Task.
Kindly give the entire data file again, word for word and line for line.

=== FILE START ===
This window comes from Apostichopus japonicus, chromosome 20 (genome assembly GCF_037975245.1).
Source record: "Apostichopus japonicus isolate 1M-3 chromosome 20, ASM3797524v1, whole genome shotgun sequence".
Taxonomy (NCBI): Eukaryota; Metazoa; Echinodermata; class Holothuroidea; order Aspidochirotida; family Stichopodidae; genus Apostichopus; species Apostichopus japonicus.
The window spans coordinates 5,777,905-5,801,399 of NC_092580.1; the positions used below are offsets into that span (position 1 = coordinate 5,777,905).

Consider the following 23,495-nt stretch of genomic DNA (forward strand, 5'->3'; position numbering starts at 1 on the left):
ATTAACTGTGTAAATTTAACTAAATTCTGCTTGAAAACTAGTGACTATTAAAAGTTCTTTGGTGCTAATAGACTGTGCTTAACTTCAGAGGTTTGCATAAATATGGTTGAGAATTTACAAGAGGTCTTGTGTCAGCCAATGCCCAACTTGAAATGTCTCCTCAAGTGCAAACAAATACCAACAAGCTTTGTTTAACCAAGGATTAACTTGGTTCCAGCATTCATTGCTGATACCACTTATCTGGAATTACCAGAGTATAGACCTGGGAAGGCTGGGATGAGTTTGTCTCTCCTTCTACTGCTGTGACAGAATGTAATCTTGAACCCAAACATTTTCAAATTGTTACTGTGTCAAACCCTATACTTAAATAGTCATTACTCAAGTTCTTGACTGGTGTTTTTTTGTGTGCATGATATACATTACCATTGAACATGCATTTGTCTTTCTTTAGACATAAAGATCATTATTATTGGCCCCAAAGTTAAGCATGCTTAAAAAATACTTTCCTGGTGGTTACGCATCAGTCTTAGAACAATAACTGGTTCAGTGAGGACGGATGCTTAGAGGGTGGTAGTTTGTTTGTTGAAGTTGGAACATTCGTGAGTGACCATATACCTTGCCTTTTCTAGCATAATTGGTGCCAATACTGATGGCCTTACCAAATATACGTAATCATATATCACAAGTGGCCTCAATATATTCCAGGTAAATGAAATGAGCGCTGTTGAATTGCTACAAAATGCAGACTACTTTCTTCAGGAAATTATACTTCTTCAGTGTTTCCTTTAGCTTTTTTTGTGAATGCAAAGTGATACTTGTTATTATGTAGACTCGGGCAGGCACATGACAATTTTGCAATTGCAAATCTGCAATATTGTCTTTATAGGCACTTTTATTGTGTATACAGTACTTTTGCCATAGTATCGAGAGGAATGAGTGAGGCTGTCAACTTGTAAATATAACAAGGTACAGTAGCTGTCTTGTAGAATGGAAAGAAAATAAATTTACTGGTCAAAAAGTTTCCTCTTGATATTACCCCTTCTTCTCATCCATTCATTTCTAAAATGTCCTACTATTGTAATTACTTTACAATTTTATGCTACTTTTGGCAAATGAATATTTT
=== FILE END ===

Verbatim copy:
This window comes from Apostichopus japonicus, chromosome 20 (genome assembly GCF_037975245.1).
Source record: "Apostichopus japonicus isolate 1M-3 chromosome 20, ASM3797524v1, whole genome shotgun sequence".
Taxonomy (NCBI): Eukaryota; Metazoa; Echinodermata; class Holothuroidea; order Aspidochirotida; family Stichopodidae; genus Apostichopus; species Apostichopus japonicus.
The window spans coordinates 5,777,905-5,801,399 of NC_092580.1; the positions used below are offsets into that span (position 1 = coordinate 5,777,905).

Consider the following 23,495-nt stretch of genomic DNA (forward strand, 5'->3'; position numbering starts at 1 on the left):
ATTAACTGTGTAAATTTAACTAAATTCTGCTTGAAAACTAGTGACTATTAAAAGTTCTTTGGTGCTAATAGACTGTGCTTAACTTCAGAGGTTTGCATAAATATGGTTGAGAATTTACAAGAGGTCTTGTGTCAGCCAATGCCCAACTTGAAATGTCTCCTCAAGTGCAAACAAATACCAACAAGCTTTGTTTAACCAAGGATTAACTTGGTTCCAGCATTCATTGCTGATACCACTTATCTGGAATTACCAGAGTATAGACCTGGGAAGGCTGGGATGAGTTTGTCTCTCCTTCTACTGCTGTGACAGAATGTAATCTTGAACCCAAACATTTTCAAATTGTTACTGTGTCAAACCCTATACTTAAATAGTCATTACTCAAGTTCTTGACTGGTGTTTTTTTGTGTGCATGATATACATTACCATTGAACATGCATTTGTCTTTCTTTAGACATAAAGATCATTATTATTGGCCCCAAAGTTAAGCATGCTTAAAAAATACTTTCCTGGTGGTTACGCATCAGTCTTAGAACAATAACTGGTTCAGTGAGGACGGATGCTTAGAGGGTGGTAGTTTGTTTGTTGAAGTTGGAACATTCGTGAGTGACCATATACCTTGCCTTTTCTAGCATAATTGGTGCCAATACTGATGGCCTTACCAAATATACGTAATCATATATCACAAGTGGCCTCAATATATTCCAGGTAAATGAAATGAGCGCTGTTGAATTGCTACAAAATGCAGACTACTTTCTTCAGGAAATTATACTTCTTCAGTGTTTCCTTTAGCTTTTTTTGTGAATGCAAAGTGATACTTGTTATTATGTAGACTCGGGCAGGCACATGACAATTTTGCAATTGCAAATCTGCAATATTGTCTTTATAGGCACTTTTATTGTGTATACAGTACTTTTGCCATAGTATCGAGAGGAATGAGTGAGGCTGTCAACTTGTAAATATAACAAGGTACAGTAGCTGTCTTGTAGAATGGAAAGAAAATAAATTTACTGGTCAAAAAGTTTCCTCTTGATATTACCCCTTCTTCTCATCCATTCATTTCTAAAATGTCCTACTATTGTAATTACTTTACAATTTTATGCTACTTTTGGCAAATGAATATTTT